TitleLoss of keratinocytic RXRα combined with activated CDK4 or oncogenic NRAS generates UVB-induced melanomas via loss of p53 and PTEN in the tumor microenvironment.
Publication TypeJournal Article
Year of Publication2015
AuthorsColeman, DJ, Chagani, S, Hyter, S, Sherman, AM, Löhr, CV, Liang, X, Ganguli-Indra, G, Indra, AK
JournalMol Cancer Res
Volume13
Issue1
Pagination186-96
Date Published2015 Jan
ISSN1557-3125
KeywordsAnimals, Cyclin-Dependent Kinase 4, Gene Expression Regulation, Neoplastic, GTP Phosphohydrolases, Humans, Keratinocytes, Melanoma, Membrane Proteins, Mice, Mutation, PTEN Phosphohydrolase, Retinoid X Receptor alpha, Tumor Microenvironment, Tumor Suppressor Protein p53, Ultraviolet Rays
Abstract

UNLABELLED: Understanding the molecular mechanisms behind formation of melanoma, the deadliest form of skin cancer, is crucial for improved diagnosis and treatment. One key is to better understand the cross-talk between epidermal keratinocytes and pigment-producing melanocytes. Here, using a bigenic mouse model system combining mutant oncogenic NRAS(Q61K) (constitutively active RAS) or mutant activated CDK4(R24C/R24C) (prevents binding of CDK4 by kinase inhibitor p16(INK4A)) with an epidermis-specific knockout of the nuclear retinoid X receptor alpha (RXRα(ep-/-)) results in increased melanoma formation after chronic ultraviolet-B (UVB) irradiation compared with control mice with functional RXRα. Melanomas from both groups of bigenic RXRα(ep-/-) mice are larger in size with higher proliferative capacity, and exhibit enhanced angiogenic properties and increased expression of malignant melanoma markers. Analysis of tumor adjacent normal skin from these mice revealed altered expression of several biomarkers indicative of enhanced melanoma susceptibility, including reduced expression of tumor suppressor p53 and loss of PTEN, with concomitant increase in activated AKT. Loss of epidermal RXRα in combination with UVB significantly enhances invasion of melanocytic cells to draining lymph nodes in bigenic mice expressing oncogenic NRAS(Q61K) compared with controls with functional RXRα. These results suggest a crucial role of keratinocytic RXRα to suppress formation of UVB-induced melanomas and their progression to malignant cancers in the context of driver mutations such as activated CDK4(R24C/R24C) or oncogenic NRAS(Q61K).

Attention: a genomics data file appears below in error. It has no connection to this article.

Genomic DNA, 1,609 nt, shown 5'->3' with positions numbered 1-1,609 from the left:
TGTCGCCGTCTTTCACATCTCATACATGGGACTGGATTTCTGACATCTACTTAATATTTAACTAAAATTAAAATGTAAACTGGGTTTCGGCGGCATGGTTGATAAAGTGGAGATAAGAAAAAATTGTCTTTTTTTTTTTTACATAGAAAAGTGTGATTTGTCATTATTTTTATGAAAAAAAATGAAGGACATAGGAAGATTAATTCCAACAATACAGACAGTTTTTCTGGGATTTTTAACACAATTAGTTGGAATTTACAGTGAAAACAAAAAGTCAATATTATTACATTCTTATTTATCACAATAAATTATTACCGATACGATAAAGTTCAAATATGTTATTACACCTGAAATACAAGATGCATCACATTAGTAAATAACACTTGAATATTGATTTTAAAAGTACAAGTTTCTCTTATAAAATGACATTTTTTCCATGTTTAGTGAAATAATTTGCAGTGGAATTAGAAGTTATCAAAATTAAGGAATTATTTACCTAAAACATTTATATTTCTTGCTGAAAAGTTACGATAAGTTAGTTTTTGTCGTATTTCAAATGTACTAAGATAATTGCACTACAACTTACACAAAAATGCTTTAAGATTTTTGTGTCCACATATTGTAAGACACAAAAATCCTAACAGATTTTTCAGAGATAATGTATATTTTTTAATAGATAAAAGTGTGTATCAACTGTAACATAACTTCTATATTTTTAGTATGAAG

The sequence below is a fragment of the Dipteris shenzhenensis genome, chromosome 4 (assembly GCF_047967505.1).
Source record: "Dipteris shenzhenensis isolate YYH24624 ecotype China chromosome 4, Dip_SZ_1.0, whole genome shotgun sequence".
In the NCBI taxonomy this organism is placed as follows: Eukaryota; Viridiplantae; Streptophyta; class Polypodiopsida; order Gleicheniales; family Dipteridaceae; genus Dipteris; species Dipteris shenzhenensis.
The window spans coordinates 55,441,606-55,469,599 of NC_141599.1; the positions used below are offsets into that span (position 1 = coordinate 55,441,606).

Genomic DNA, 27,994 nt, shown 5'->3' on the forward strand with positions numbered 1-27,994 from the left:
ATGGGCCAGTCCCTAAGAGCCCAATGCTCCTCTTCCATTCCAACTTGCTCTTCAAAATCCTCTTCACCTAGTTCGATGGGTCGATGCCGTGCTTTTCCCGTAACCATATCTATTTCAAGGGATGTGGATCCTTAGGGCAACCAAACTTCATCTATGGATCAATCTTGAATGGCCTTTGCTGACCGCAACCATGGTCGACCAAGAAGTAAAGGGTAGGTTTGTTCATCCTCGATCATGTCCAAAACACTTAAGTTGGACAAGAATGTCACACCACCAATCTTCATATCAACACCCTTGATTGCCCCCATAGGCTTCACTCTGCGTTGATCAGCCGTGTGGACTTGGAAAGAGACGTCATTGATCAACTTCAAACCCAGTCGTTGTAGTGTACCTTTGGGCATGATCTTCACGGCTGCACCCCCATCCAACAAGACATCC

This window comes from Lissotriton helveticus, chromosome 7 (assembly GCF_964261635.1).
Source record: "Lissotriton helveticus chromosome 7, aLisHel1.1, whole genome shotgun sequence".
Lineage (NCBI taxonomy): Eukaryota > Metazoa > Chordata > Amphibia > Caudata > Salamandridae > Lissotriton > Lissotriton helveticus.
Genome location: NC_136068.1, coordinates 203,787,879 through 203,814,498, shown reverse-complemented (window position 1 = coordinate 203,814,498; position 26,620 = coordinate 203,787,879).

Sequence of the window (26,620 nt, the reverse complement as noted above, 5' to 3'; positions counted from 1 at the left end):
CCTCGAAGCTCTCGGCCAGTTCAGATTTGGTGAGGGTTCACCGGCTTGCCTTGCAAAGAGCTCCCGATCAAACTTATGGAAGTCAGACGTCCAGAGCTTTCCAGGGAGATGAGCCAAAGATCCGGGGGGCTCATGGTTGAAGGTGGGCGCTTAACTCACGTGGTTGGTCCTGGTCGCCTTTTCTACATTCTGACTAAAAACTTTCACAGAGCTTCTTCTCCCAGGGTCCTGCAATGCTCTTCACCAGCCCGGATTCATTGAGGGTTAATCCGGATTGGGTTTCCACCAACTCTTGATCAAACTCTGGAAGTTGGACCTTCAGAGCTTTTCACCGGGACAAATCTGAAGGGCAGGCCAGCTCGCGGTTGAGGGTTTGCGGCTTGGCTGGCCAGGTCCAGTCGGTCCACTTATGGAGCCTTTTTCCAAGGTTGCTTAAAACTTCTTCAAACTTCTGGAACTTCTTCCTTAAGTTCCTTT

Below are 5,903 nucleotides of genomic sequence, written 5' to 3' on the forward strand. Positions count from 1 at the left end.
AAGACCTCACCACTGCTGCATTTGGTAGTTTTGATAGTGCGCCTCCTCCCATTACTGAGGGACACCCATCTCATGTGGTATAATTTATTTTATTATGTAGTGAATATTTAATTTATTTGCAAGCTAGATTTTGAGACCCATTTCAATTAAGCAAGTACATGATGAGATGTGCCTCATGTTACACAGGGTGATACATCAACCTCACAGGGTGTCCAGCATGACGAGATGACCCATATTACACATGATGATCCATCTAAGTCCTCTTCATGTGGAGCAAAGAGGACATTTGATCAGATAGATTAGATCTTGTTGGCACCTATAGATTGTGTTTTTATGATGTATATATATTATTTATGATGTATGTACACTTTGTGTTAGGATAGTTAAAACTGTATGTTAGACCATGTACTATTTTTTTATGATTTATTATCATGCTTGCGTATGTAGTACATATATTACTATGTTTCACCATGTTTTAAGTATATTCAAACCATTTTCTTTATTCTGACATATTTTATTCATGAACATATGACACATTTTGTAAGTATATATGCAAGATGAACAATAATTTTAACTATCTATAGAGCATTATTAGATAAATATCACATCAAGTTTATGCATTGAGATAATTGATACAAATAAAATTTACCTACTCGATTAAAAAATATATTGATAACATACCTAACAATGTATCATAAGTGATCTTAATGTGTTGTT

IMPLICATIONS: These findings suggest that RXRα may serve as a clinical diagnostic marker and therapeutic target in melanoma progression and metastasis.

DOI10.1158/1541-7786.MCR-14-0164
Alternate JournalMol. Cancer Res.
PubMed ID25189354
PubMed Central IDPMC4297739
Grant ListES016629-01A1 / ES / NIEHS NIH HHS / United States
P30 ES00210 / ES / NIEHS NIH HHS / United States
R01 ES016629 / ES / NIEHS NIH HHS / United States
T32 CA106195 / CA / NCI NIH HHS / United States
T32CA106195 / CA / NCI NIH HHS / United States
P30 ES000210 / ES / NIEHS NIH HHS / United States